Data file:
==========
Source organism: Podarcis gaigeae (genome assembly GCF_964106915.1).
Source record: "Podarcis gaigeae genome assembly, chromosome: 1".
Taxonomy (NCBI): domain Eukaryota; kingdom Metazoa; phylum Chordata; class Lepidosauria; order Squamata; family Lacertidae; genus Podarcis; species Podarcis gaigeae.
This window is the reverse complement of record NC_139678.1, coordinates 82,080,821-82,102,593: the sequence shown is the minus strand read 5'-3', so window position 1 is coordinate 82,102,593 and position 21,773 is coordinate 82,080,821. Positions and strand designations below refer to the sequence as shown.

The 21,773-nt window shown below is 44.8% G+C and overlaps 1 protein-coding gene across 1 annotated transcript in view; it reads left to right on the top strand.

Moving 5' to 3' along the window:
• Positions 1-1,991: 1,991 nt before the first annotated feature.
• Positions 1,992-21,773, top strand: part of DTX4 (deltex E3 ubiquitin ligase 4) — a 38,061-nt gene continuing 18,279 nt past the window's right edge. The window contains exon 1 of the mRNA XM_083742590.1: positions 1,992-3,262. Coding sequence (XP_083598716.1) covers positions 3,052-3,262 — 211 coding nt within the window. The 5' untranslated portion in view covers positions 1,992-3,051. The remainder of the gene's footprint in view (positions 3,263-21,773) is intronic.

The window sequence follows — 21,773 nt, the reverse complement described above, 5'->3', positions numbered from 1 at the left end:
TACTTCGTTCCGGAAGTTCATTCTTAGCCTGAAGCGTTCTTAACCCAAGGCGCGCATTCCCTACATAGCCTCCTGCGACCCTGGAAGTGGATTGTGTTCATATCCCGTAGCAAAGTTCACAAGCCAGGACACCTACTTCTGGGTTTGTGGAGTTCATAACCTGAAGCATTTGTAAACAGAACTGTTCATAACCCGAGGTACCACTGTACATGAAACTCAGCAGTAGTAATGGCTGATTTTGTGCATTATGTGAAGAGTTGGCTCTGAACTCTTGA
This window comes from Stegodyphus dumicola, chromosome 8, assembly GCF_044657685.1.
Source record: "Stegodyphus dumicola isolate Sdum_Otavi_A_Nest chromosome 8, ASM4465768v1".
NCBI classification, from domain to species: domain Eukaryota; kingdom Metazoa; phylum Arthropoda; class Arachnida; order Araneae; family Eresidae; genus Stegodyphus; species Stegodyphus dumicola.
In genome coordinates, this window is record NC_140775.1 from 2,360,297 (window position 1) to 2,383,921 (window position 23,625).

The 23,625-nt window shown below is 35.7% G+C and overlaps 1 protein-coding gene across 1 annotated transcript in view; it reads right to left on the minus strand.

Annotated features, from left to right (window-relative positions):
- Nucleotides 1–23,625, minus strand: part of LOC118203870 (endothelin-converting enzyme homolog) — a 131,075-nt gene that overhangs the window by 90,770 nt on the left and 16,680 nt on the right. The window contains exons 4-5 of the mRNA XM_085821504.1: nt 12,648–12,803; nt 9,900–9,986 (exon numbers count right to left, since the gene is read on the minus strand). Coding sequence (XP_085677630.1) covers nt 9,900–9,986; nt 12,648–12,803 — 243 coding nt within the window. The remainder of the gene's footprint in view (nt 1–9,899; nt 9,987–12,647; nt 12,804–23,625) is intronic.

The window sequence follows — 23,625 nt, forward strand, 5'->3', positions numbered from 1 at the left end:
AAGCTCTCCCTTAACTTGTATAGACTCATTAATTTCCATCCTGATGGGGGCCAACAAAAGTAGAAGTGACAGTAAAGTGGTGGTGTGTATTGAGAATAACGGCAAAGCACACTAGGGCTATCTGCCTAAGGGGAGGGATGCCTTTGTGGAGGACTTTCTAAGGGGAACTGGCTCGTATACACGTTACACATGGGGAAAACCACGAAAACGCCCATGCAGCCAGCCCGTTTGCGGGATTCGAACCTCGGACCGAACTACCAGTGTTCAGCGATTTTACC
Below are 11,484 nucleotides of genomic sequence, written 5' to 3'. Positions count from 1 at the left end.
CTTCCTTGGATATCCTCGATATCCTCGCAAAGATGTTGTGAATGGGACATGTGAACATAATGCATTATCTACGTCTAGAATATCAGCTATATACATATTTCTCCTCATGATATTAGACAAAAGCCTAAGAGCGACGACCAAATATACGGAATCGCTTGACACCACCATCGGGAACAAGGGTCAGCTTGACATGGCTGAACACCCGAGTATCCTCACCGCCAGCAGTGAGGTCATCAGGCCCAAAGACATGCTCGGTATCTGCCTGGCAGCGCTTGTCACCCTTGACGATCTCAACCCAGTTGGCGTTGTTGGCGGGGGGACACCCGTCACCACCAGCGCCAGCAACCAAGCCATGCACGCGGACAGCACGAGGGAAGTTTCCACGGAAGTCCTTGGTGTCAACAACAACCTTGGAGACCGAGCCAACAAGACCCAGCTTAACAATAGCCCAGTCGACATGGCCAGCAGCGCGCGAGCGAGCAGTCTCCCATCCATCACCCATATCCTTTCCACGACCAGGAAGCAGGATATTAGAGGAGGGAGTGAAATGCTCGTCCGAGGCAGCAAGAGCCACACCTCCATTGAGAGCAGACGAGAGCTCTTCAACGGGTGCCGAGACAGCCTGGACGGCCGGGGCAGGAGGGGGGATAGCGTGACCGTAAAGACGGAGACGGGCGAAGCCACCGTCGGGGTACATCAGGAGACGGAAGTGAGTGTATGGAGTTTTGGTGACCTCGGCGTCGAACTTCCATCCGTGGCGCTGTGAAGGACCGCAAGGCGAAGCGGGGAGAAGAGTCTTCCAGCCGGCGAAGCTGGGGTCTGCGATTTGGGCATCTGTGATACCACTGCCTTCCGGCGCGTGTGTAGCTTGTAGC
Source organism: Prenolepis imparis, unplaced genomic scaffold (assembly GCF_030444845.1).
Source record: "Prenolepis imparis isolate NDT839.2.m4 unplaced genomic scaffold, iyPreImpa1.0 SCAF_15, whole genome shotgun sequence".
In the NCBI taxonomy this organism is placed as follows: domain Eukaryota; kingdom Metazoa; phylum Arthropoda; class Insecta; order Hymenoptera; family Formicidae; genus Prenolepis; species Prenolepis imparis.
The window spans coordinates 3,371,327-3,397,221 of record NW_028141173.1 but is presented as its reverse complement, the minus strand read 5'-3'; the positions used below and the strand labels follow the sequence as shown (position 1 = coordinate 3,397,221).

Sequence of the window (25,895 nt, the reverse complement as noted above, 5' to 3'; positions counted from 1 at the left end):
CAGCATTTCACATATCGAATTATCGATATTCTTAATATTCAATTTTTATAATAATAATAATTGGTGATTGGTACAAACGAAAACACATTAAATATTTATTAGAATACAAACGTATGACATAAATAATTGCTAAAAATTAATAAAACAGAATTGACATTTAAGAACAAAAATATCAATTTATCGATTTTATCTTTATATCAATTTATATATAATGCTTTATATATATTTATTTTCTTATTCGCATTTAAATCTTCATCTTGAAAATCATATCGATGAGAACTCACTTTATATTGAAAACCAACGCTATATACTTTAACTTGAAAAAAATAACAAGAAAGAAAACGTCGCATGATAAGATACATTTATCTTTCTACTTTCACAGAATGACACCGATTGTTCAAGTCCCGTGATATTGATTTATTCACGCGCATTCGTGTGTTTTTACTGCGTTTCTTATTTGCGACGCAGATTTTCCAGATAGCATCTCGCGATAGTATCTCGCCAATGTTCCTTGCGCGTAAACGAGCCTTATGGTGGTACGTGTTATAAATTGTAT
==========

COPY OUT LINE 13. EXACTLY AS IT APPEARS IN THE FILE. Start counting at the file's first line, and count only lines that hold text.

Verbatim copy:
NCBI classification, from domain to species: domain Eukaryota; kingdom Metazoa; phylum Arthropoda; class Arachnida; order Araneae; family Eresidae; genus Stegodyphus; species Stegodyphus dumicola.